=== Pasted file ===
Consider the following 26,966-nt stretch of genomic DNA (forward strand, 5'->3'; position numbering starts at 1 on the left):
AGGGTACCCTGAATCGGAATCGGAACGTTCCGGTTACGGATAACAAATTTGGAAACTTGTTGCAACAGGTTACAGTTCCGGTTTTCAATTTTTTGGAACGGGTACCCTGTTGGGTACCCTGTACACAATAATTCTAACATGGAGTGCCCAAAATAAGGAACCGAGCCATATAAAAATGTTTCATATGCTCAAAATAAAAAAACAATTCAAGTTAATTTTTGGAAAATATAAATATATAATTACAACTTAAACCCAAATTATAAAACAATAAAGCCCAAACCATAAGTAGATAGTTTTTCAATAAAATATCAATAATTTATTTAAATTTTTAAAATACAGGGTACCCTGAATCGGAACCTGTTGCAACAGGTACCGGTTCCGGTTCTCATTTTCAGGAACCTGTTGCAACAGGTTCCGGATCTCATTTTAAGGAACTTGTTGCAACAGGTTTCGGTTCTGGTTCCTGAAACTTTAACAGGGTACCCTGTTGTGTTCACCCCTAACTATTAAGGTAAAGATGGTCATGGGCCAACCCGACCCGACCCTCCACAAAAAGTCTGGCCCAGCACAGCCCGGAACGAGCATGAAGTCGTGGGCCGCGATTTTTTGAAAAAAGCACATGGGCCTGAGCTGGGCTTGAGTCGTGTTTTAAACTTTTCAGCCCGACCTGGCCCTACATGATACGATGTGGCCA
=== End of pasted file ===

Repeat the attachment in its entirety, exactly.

Consider the following 26,966-nt stretch of genomic DNA (forward strand, 5'->3'; position numbering starts at 1 on the left):
AGGGTACCCTGAATCGGAATCGGAACGTTCCGGTTACGGATAACAAATTTGGAAACTTGTTGCAACAGGTTACAGTTCCGGTTTTCAATTTTTTGGAACGGGTACCCTGTTGGGTACCCTGTACACAATAATTCTAACATGGAGTGCCCAAAATAAGGAACCGAGCCATATAAAAATGTTTCATATGCTCAAAATAAAAAAACAATTCAAGTTAATTTTTGGAAAATATAAATATATAATTACAACTTAAACCCAAATTATAAAACAATAAAGCCCAAACCATAAGTAGATAGTTTTTCAATAAAATATCAATAATTTATTTAAATTTTTAAAATACAGGGTACCCTGAATCGGAACCTGTTGCAACAGGTACCGGTTCCGGTTCTCATTTTCAGGAACCTGTTGCAACAGGTTCCGGATCTCATTTTAAGGAACTTGTTGCAACAGGTTTCGGTTCTGGTTCCTGAAACTTTAACAGGGTACCCTGTTGTGTTCACCCCTAACTATTAAGGTAAAGATGGTCATGGGCCAACCCGACCCGACCCTCCACAAAAAGTCTGGCCCAGCACAGCCCGGAACGAGCATGAAGTCGTGGGCCGCGATTTTTTGAAAAAAGCACATGGGCCTGAGCTGGGCTTGAGTCGTGTTTTAAACTTTTCAGCCCGACCTGGCCCTACATGATACGATGTGGCCA